Pancreatic Cancer UK & 18 of the UK's leading cancer charities have come together in an open letter to the Government, looking to safeguard the interests of people affected by cancer throughout the second phase of Brexit negotiations:
Dear Mr Hunt and Mr Clark,
As cancer charities representing the interests of patients, we urge you to safeguard the interests of people affected by cancer throughout the second phase of Brexit negotiations. We welcome the Prime Minister’s recent commitment to explore how the UK can remain part of critical EU agencies including the European Medicines Agency, as an important first step. We must ensure the UK retains prompt access to the most innovative cancer treatments and the ability to collaborate on the development of new drugs through clinical trials.
The European Medicines Agency centralises drug licensing across the EU, and is currently working on ways to better coordinate pan-EU clinical trials. Regulatory alignment with the EU on clinical trials and drugs licensing is crucial: to ensure patient safety, timely access to life-saving cancer drugs and our continued participation in clinical trials.
For pharmaceutical companies bringing new drugs to market, the European-wide process is valuable: it accounts for 25% of the global market, whereas the UK accounts for just 3%. Our involvement in the EMA’s process helps people with cancer in the UK get life-saving new drugs quickly – and we cannot afford for that to change. We are concerned that this could be at risk if we diverge from the EU’s centralised process of assessment. While we recognise that the Government have committed to maintaining close links, we have not seen any firm progress yet. The Government must make progress on this soon – and must send a clear message to patients that there will be no delay in access to these life-saving cancer drugs after we leave the European Union.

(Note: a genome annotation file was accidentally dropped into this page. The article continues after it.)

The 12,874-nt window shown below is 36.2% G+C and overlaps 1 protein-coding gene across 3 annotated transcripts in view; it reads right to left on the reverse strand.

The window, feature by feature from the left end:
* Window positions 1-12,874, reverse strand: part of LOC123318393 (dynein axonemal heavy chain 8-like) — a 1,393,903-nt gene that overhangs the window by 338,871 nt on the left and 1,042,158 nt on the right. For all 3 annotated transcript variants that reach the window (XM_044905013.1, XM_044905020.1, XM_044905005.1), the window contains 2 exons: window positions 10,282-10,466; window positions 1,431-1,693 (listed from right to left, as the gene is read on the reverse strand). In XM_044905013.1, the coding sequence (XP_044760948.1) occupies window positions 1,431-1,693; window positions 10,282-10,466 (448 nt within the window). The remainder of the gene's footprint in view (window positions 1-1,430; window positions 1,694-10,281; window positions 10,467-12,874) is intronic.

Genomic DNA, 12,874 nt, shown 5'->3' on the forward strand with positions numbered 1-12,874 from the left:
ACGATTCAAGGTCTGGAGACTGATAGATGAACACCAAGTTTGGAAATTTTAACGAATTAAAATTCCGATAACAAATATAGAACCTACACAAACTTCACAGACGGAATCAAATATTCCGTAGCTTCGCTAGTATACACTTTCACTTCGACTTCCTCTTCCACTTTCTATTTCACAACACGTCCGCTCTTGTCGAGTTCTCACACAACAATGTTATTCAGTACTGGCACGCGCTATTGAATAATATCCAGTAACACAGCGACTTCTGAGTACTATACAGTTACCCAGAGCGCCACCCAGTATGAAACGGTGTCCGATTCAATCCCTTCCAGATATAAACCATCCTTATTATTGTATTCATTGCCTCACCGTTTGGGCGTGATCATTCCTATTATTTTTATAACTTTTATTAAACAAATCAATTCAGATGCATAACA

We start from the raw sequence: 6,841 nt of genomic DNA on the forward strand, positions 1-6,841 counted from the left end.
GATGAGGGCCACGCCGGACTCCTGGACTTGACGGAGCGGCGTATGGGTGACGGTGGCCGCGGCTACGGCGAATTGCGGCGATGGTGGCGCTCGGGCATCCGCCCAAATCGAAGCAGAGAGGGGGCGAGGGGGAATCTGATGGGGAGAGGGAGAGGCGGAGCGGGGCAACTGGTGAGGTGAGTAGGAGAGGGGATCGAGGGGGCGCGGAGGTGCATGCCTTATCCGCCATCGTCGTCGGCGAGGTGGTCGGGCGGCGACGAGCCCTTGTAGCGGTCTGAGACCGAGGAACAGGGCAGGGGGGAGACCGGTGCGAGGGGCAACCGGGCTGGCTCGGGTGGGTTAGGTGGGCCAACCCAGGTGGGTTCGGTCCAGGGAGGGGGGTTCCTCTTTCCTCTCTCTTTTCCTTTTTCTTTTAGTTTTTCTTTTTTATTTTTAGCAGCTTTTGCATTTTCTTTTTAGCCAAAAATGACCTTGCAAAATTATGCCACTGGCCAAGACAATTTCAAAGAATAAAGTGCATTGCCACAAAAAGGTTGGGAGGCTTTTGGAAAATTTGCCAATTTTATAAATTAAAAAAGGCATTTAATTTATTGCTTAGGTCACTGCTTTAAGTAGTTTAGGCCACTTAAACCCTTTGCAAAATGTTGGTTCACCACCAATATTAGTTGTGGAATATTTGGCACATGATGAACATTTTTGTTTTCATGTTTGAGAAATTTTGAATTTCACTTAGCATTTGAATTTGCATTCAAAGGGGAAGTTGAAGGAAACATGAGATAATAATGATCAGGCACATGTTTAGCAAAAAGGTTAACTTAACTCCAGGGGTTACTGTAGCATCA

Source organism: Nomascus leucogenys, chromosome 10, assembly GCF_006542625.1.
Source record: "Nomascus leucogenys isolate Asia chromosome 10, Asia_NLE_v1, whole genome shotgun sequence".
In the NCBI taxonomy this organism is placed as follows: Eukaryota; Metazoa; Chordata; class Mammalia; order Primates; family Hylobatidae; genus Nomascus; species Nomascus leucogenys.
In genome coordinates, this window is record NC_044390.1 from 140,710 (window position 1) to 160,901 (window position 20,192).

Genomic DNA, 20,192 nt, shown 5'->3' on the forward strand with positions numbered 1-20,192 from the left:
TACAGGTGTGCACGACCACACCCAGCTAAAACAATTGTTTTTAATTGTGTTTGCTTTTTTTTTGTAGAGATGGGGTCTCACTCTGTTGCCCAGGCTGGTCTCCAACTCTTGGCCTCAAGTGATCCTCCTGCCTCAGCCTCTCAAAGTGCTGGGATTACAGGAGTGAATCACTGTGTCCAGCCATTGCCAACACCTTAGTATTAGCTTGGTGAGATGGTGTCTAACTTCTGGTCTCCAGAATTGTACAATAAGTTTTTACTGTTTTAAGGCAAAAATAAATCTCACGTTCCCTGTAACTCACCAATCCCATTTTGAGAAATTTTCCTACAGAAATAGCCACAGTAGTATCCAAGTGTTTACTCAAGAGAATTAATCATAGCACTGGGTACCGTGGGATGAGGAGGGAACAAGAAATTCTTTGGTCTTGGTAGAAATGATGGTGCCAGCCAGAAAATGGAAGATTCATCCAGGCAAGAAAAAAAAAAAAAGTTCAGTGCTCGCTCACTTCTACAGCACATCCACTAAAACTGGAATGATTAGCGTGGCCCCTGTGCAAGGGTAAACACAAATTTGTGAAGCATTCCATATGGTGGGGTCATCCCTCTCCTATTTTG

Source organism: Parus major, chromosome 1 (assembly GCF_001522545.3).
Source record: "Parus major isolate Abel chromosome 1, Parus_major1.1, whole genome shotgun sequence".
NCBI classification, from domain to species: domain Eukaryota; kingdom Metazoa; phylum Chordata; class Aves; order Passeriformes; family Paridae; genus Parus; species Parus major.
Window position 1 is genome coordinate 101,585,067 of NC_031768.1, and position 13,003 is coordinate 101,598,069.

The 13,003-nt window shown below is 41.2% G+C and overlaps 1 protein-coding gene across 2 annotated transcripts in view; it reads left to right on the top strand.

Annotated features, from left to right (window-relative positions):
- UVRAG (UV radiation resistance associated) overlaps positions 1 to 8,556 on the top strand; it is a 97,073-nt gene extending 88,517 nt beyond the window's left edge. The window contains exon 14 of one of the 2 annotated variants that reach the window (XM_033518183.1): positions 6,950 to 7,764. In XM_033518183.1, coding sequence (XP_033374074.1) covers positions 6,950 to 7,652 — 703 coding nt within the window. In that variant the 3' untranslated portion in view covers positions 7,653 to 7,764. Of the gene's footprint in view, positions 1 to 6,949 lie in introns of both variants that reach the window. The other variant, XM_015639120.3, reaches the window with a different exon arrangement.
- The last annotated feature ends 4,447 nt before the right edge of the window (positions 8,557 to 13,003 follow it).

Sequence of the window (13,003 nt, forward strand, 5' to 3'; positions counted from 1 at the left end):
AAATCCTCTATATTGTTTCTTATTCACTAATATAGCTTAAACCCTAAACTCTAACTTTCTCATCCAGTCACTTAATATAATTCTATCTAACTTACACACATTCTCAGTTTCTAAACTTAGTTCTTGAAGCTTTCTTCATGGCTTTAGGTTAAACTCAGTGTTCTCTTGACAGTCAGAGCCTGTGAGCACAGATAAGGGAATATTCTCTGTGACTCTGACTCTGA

We also know that research is critical to improving outcomes for people with cancer, and that many clinical trials – especially in rare and children’s cancers – must often be conducted across multiple EU countries to succeed. The EU Clinical Trials Regulation will come into effect in 2019, after the UK leaves the EU, and will streamline the set-up of clinical trials. Adopting and aligning with this Regulation is critical to future progress in cancer research. Alignment will be vital for UK academic institutions to lead the valuable non-commercial trials often funded by charities.
Ultimately, we urge you to prioritise reaching an agreement with the EU that maintains our alignment with both the EMA’s centralised drug licensing process and the Clinical Trials Regulation. This is critical if we are serious about improving outcomes for people affected by cancer in the UK.